Earlier this month, a majority of Clark County Council members voted to lift the ban which had prohibited the sale and processing of recreational marijuana in rural Clark County. It’s unfortunate Council Members Olson, Lentz and Blom ignored the cogent arguments made by proponents of the ban in favor of forecasted tax revenue estimated to be as high as a quarter-million dollars annually for the county. It remains to be seen if those are accurate numbers.
This issue is not really about money. It’s about allowing more access to a harmful substance that a majority of rural residents are not in favor of. Any review of county voting patterns demonstrate a clear difference in political ideologies between county residents in rural areas and their neighbors within city limits.
County residents are overwhelmingly conservative when it comes to issues of taxation and social issues including marijuana. Rural residents in Clark County made it clear they were not in favor of legalized marijuana when the initiative passed statewide in 2012. Their wishes were ignored by the majority of three on the County Council.
Rural residents live in the country because they do not desire city services. They draw water to live from private wells on their property and operate efficient septic systems to handle waste. Rural residents are, by their nature, more self-reliant than their urban counterparts. They often grow their own food, and in some cases choose to homeschool their children. They want local government to mostly leave them alone. And who can blame them for that?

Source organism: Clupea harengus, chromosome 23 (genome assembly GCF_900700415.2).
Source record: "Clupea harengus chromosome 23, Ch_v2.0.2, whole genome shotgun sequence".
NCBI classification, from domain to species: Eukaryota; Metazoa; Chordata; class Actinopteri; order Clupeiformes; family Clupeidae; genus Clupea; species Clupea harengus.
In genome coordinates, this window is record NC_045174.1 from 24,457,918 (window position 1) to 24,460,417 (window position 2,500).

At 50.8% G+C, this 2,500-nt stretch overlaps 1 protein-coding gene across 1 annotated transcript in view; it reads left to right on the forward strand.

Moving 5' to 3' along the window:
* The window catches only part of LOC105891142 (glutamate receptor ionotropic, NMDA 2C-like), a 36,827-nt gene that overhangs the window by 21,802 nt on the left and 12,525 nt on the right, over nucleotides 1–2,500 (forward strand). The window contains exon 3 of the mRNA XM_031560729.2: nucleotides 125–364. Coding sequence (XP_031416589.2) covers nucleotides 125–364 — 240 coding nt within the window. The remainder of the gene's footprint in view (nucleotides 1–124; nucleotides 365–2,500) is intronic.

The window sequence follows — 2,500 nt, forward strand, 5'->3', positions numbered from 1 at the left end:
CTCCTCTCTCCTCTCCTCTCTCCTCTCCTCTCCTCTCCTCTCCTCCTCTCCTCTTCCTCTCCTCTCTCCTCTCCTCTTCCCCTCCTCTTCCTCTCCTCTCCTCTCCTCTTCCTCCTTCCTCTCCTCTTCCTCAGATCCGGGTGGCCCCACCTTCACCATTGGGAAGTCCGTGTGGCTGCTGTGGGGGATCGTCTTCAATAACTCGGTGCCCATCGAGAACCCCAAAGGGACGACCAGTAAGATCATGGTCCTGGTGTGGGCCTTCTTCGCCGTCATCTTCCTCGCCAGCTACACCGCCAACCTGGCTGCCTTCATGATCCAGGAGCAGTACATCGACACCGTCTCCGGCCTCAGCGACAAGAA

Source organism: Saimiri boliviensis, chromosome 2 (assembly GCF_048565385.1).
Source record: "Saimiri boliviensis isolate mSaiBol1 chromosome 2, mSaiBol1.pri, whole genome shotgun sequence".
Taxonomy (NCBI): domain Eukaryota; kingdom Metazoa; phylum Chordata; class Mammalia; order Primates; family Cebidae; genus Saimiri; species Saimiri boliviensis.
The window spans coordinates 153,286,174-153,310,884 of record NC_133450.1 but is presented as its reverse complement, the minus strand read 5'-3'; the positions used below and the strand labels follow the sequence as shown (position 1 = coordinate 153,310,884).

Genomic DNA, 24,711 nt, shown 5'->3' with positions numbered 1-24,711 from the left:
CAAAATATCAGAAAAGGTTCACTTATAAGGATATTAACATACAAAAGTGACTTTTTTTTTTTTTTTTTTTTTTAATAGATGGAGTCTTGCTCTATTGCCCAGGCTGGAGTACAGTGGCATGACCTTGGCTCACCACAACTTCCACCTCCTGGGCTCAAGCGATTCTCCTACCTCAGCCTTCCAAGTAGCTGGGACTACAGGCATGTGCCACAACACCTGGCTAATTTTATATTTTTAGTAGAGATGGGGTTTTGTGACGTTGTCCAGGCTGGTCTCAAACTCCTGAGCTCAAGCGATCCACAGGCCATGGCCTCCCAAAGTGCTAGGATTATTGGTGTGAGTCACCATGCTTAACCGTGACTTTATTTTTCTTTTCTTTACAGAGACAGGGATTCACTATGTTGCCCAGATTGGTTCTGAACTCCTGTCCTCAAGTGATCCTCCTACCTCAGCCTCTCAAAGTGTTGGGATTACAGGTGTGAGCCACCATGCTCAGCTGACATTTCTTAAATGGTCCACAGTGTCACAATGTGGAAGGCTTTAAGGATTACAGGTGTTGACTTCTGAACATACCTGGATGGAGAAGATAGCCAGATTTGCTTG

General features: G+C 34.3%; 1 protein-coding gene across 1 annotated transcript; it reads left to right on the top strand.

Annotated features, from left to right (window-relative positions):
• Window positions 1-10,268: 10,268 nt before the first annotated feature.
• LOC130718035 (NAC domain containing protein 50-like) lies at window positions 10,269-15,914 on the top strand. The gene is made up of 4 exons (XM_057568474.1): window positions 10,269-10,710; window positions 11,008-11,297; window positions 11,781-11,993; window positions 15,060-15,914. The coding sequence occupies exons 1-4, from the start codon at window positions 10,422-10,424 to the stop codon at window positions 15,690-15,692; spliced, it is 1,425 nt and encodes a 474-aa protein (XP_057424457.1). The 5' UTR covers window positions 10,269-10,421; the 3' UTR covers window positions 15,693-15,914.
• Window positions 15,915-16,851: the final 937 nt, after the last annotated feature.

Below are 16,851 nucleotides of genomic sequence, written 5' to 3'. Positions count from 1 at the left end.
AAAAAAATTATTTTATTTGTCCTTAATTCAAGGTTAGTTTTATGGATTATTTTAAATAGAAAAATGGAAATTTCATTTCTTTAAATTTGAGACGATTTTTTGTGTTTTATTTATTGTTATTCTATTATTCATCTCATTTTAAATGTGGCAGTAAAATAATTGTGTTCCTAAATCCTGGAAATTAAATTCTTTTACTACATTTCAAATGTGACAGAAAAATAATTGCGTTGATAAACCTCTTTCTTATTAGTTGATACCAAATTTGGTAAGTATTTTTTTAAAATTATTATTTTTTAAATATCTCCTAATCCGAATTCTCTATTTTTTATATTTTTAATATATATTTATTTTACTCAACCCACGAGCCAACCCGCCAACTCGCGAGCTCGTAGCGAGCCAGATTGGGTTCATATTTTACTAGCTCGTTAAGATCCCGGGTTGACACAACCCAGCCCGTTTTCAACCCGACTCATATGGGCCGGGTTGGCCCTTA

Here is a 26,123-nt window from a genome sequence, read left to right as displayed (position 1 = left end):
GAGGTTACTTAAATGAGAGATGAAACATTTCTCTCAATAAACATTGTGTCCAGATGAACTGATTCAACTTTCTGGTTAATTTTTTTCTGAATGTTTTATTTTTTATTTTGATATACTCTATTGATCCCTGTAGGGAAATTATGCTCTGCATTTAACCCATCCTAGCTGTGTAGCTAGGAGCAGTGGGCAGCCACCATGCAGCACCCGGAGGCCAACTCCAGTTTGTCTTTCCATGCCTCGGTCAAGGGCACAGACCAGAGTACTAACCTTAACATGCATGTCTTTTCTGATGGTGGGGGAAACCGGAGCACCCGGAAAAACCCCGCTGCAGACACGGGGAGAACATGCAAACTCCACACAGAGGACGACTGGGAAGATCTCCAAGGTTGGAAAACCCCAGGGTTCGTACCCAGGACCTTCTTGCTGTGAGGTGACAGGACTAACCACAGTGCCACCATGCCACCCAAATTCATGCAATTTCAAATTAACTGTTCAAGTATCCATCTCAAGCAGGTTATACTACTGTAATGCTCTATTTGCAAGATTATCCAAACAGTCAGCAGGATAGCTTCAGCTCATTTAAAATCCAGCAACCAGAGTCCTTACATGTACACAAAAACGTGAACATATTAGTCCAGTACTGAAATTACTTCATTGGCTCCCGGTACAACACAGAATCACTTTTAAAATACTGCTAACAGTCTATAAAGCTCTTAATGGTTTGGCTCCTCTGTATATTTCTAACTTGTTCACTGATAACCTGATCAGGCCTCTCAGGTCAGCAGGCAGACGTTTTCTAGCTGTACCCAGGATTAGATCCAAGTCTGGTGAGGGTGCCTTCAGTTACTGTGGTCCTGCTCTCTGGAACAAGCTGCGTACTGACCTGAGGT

The councilors should have kept the ban in place out of respect for the will of rural voters. With legalized grow operations and retail stores in Vancouver and Battle Ground, there was simply no need to expand this sector of business into areas of the county where it is not welcome.
I would expect Councilor Lentz to vote in favor of lifting the ban, as she represents the most politically liberal district on the council, including most of the City of Vancouver. But Olson erred by voting with Lentz, the lone Democrat. Olson represents a large swath of northwest Clark County which is predominantly a conservative, rural area. In doing so, Olson ignored the wishes of many voters in her district. Unfortunately, Councilor Blom nearly always votes in lockstep with Olson. In his previous career, Blom sold real estate and has been a staunch advocate for the popular Realtor “Quality of Life” campaign. As rural Clark County becomes the retail marijuana capital of Southwest Washington, there will be less quality of life for all residents. And he will only have himself to blame.
Within just a year after recreational marijuana became legal statewide, local sheriff deputies reported to me they were seeing more impaired drivers on our county roads from marijuana than alcohol. With their votes, councilors Lentz, Olson and Blom also ignored the dire warning signs from their own law enforcement professionals. With more access, councilors will continue to see an uptick in impaired driver arrests from pot and higher associated court costs. But the most significant cost will come in the form of more dysfunctional families. And, how do you put a price tag on that? All of these problems will cost taxpayers hundreds of millions of dollars to address and any new anticipated revenue from the sale of legal pot will be quickly extinguished when all those costs are factored in.
Liz Pike is a retired Washington State Representative who served three terms, from 2012 to 2018. Today she operates Shangri-La Farm, a small-scale organic farm in Fern Prairie outside of Camas with her husband Neil and also teaches oil painting classes. She can be reached at (360) 281-8720 or firstname.lastname@example.org.